Request Appointment


Ready to make an appointment? Simply complete the fields below. Someone from our office will contact you within 24-48 hours to complete scheduling.

  • MM slash DD slash YYYY
*Do not use for scheduling urgent appointments. For an urgent appointment request, please call the office most convenient to you.

Rotator Cuff Injuries


The rotator cuff muscles and tendons hold your upper arm bone in your shoulder socket. A hard fall, repetitive arm motions or problems with the structure of your shoulder can injure the rotator cuff.


Rotator Cuff Injuries

Causes & Triggers

Trauma and Overuse

A sudden tear in the rotator cuff can be caused by atraumatic fall, or by lifting a heavy weight incorrectly. Tears can also develop gradually. Repetitive arm motions – especially overhead motions common in sports such as tennis and baseball – can place great stress on your muscles and tendons. Certain muscles may begin to overpower others. This muscle imbalance can lead to shoulder instability, which can result in a tear.

In some shoulders, there is not enough space between the rotator cuff and the acromion (a bony projection of your shoulder blade). This lack of space can be caused by a poorly-shaped acromion. It can be caused by the growth of bone spurs, or by swelling in the joint. Lifting the arm can cause the acromion to pinch a rotator cuff tendon. This is called shoulder impingement. Over time, it can lead to rotator cuff tears.


Aging also raises your risk for a tear. As you age, the blood supply to your shoulder begins to decrease. Your shoulder has a more difficult time repairing itself after minor injuries. Tendons and muscles can gradually become damaged with the normal stress of everyday use. This can allow tears to happen more easily.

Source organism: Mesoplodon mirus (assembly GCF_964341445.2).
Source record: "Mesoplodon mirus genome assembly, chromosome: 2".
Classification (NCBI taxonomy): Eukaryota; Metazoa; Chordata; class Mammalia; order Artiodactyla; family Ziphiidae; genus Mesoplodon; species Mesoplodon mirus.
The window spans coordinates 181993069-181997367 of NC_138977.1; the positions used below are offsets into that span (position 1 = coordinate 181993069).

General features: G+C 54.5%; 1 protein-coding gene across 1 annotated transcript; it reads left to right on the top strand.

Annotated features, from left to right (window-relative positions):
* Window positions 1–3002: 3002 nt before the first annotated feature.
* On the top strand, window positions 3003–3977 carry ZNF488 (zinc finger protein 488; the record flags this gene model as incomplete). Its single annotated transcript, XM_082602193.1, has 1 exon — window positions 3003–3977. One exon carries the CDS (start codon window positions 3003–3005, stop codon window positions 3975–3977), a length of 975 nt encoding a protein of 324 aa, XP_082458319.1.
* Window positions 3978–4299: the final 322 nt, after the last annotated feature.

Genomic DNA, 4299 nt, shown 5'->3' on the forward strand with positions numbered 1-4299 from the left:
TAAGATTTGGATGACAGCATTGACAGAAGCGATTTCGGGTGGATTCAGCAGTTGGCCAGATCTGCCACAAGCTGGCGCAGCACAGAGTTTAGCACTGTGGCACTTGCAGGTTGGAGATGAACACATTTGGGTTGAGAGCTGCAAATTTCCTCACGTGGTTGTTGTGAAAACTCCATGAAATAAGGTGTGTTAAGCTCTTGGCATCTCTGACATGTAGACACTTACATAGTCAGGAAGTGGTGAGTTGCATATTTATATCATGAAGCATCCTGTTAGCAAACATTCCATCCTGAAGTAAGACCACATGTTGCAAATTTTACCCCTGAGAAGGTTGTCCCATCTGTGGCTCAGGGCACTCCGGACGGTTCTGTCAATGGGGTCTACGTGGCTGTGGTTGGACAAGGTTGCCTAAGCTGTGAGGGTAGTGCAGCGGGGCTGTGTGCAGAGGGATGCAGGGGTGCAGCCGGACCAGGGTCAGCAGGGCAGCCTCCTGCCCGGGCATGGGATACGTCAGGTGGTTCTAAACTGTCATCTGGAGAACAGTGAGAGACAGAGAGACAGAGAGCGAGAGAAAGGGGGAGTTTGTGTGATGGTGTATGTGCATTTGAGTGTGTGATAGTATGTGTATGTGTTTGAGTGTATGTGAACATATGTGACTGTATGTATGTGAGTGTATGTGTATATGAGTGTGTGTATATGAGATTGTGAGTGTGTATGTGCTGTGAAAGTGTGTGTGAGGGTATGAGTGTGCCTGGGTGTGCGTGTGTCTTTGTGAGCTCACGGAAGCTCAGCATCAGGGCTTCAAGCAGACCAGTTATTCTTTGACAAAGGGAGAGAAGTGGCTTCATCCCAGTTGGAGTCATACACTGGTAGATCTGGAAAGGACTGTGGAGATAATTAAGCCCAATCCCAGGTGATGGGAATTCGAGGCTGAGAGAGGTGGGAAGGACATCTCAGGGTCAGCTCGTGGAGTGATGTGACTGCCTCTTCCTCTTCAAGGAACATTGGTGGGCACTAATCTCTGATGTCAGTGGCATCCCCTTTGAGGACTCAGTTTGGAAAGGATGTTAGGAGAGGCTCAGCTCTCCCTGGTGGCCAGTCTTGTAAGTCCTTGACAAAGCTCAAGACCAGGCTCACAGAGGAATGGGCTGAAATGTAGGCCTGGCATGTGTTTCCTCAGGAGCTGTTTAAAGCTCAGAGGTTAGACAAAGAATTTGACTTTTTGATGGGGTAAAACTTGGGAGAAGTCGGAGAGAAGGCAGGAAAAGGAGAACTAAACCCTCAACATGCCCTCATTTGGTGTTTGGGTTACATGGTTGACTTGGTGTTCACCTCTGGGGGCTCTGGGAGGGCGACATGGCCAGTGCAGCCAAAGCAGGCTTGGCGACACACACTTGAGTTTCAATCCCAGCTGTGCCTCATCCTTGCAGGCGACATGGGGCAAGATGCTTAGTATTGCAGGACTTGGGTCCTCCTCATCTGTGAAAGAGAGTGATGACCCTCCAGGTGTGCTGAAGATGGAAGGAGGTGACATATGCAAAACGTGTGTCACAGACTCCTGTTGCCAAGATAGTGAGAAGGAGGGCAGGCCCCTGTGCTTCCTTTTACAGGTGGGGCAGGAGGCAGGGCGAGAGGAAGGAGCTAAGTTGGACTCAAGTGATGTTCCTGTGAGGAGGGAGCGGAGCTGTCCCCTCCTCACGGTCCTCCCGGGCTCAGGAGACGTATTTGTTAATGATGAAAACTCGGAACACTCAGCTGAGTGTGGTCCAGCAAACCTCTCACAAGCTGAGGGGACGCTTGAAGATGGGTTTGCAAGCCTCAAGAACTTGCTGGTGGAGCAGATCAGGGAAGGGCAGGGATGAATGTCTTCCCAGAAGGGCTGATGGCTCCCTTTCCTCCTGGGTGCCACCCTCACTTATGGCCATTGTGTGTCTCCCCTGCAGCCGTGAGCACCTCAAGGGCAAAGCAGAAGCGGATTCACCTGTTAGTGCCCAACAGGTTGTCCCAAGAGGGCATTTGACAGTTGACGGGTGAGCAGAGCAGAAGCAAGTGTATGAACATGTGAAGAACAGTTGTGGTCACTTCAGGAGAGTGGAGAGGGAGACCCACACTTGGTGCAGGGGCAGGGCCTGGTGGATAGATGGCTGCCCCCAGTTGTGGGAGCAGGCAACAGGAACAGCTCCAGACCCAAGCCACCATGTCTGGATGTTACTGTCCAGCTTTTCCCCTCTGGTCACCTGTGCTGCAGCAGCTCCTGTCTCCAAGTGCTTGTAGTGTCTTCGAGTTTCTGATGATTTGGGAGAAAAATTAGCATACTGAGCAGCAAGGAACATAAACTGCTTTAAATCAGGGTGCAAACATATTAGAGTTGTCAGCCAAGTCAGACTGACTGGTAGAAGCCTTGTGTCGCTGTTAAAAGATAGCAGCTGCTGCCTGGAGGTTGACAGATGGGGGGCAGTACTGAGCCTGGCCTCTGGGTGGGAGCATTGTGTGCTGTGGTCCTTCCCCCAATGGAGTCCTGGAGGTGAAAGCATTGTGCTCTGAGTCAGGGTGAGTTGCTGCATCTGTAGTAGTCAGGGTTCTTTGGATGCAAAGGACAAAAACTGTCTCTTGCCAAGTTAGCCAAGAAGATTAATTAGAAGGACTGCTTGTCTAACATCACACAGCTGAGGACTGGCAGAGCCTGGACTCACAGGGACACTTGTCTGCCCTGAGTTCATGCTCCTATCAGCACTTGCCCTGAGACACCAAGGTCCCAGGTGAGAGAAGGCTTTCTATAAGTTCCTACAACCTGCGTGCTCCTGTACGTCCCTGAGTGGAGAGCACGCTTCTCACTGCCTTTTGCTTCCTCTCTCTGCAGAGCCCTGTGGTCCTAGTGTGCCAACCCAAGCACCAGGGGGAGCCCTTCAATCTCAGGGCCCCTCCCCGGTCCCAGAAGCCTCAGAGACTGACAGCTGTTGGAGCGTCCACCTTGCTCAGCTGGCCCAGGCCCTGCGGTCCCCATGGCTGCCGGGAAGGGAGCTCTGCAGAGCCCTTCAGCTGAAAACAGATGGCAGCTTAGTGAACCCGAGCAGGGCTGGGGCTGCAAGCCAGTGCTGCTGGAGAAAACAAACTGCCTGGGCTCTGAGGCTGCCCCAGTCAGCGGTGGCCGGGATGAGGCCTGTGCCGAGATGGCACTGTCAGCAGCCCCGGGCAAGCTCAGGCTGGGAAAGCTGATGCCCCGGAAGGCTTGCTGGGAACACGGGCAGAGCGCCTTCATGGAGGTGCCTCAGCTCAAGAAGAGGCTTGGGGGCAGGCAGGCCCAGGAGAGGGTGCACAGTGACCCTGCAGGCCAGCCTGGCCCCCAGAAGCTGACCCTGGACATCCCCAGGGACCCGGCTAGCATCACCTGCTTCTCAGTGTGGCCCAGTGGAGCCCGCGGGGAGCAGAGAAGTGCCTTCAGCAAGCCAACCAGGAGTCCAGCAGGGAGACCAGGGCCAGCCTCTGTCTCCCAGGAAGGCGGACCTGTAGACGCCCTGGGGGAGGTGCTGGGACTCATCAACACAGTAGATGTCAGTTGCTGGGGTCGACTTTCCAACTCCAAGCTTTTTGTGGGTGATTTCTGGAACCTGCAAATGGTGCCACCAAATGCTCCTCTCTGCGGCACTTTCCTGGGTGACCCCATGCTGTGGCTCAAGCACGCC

• Degenerative conditions such as arthritis
  • Direct blow
  • Fall
  • Repetitive overhead motion
  • Sports-related injury
  • Trauma

Signs & Symptoms

Rotator cuff injuries typically cause pain in your shoulder, even when you are at rest. The pain typically increases when you lift your arm. You may hear a grinding or a popping sound when you move your arm. Your arm may feel weak. If you have a severe rotator cuff tear, you may not be able to lift your arm at all.

  • Clicking
  • Limited range of motion
  • Pain:
    • Constant
    • Recurrent
    • Nighttime
  • Popping
  • Weakness

Tips & Treatment

Treatment options depend on the severity of your injury. You may benefit from rest and medications. Your healthcare provider may recommend injections or physical therapy. If those methods are not effective, surgery may be needed.

  • The rotator cuff is a collection of muscles and tendons responsible for holding the bones of the shoulder together.
  • The extent of the injury determines treatment options.
  • This is a challenging injury to treat and full recovery is not always possible
  • Non-surgical treatments may include anti-inflammatory medication, corticosteroid injections and/or physical therapy.

Surgical repair may be an option, depending on the nature and severity of the injury

Related Procedures

Related Physicians